Now I didn’t expect him to ride in on a winged lion holding a scepter. But to my surprise, he was surprisingly ordinary. 

Not his competing, of course. He was a marvel to watch. But he, himself, Rich Froning, was someone I could easily pass on the street and not notice. He hung around waiting for his turn on the bumpy surface, chatting with other competitors. A couple of my friends snapped pictures with him. He occasionally hung around in the back to look at his phone.

This didn't seem right. I’d seen this man dominate the fittest on Earth. He did it almost effortlessly. Why didn’t he seem… different?

This is the secret of CrossFit. This is why it’s become a national phenomenon. CrossFit is about ordinary people doing extraordinary things. 

The major sports in America are all inaccessible to 99 percent of us. I can play basketball, but I’ll never play with Kevin Durant. I can go to a football game, but I’ll never have access to talk to Peyton Manning. The stars and their abilities are separated from us because they are elite and we’re not. There are a lot of factors that contribute to this divide (namely money), but it doesn't change the fact that my inability to run a 4.2 second 40 yard time or dribble past LeBron James prevents me from having access to that world.

In CrossFit, however, this is a real possibility. My friends, who are everyday normal people, competed against the best. Literally. The best. They got smoked, but it was awesome.

This might come across as living out some childhood fantasy of being a sports hero, and maybe it is. But this is the same feeling that makes fantasy football a $70 Billion industry (that’s billion with a “buh”) and the World Cup the most significant, cultural event on Earth. We all want to be a part of something amazing. You might be above experiencing the dreams you had when you were ten, (ahem… snarky NY Times writer…) but for the rest of us its a heck of a lot of fun.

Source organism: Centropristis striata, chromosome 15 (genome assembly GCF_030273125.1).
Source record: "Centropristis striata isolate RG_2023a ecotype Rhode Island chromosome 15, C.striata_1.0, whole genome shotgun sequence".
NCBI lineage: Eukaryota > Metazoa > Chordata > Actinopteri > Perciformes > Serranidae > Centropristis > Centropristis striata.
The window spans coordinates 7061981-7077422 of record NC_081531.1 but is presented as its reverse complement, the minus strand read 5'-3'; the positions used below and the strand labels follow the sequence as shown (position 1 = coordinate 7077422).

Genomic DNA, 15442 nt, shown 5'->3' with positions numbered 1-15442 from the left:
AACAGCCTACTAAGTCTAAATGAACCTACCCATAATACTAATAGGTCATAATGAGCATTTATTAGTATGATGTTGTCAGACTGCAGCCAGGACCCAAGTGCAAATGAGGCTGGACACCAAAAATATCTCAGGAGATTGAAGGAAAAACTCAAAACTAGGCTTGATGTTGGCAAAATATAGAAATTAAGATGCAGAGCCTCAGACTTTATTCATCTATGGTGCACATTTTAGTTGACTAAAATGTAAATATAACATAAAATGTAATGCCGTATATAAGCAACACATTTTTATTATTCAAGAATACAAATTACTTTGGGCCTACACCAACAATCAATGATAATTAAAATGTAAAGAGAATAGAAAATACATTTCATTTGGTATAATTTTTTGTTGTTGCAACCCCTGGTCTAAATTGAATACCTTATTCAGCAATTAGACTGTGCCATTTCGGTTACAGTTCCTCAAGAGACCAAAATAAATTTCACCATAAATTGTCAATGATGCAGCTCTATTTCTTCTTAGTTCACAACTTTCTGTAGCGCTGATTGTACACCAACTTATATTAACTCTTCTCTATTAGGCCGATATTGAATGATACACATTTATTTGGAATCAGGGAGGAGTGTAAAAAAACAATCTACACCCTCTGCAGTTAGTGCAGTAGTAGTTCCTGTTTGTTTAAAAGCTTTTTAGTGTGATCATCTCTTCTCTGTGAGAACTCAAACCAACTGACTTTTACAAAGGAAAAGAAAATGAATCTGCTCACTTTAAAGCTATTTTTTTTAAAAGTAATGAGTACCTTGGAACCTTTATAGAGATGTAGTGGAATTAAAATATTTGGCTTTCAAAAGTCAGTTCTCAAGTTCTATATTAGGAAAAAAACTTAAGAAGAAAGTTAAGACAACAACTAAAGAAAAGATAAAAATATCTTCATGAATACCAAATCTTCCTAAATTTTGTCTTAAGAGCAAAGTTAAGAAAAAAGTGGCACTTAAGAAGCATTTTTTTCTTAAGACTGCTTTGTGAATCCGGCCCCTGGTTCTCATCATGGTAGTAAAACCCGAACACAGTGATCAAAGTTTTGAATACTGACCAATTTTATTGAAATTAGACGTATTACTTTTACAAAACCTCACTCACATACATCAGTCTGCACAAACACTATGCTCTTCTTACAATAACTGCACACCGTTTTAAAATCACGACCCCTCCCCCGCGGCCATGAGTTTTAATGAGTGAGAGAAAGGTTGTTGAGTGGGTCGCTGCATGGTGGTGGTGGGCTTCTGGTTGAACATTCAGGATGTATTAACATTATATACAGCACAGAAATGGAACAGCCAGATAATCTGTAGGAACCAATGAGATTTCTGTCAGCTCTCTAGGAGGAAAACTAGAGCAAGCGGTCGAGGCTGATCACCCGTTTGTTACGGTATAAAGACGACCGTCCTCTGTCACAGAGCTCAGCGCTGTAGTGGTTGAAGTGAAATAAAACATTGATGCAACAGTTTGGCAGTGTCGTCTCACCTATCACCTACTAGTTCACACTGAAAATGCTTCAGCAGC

Froning didn't actually win the Iron Eagle Challenge. It was a partner competition, and his other half couldn’t finish the last lift of the hang clean ladder. This, however, made him even more endearing and likable. I’m just speculating, but winning didn’t seem like the most important part of the day to him. It was the joy of competing, and that’s something we can all share.

Thursday, November 20, 2014

Don't Let the Whiteboard Define You

The whiteboard is such an obnoxious thing we do in CrossFit right? This little tap on your shoulder telling you to go harder so you could beat Janet’s Fran time or Tom ’s front squat. It’s annoying isn't it? This daily reminder of what you could've done because, odds are, you're like the rest of the world and dont red line every single workout. It’s like your nagging mom or disappointed dad are assessing your WOD.

This is the self talk so many of us have in the gym. Its constant. It raises so many feelings of inadequacy, like our workouts pail in comparison to anyone else’s and we’re somehow failures.

Stop and think about that for a second. We feel like failures because of the results of a WOD. Instead leaving our box feeling empowered, we feel defeated because our best didn't measure up to someone else’s best. 

When I was training for a half marathon a couple of years ago, my friend who was a seasoned marathon pro told me, “There will always be someone faster, and there will always be someone slower. Just run your race.” This is the reality of the whiteboard and the important distinction between competition and comparison. 

The pursuit of beating everyone in your box is a battle without end. Because as soon as you're at the top, there will be another box… then another… then another. You might as well be on a hamster wheel.

Let me give you an image of what the end game of this relentless pursuit looks like down the road. Wright Thompson of ESPN wrote a haunting description of Michael Jordan’s life after basketball. He seems so miserable, unable to test his now faded abilities against the best. Watching his aura of invincibility fade. There’s no aging gracefully for him. Just rage that he’s aging at all, losing the competitive ability that made him better than everyone else.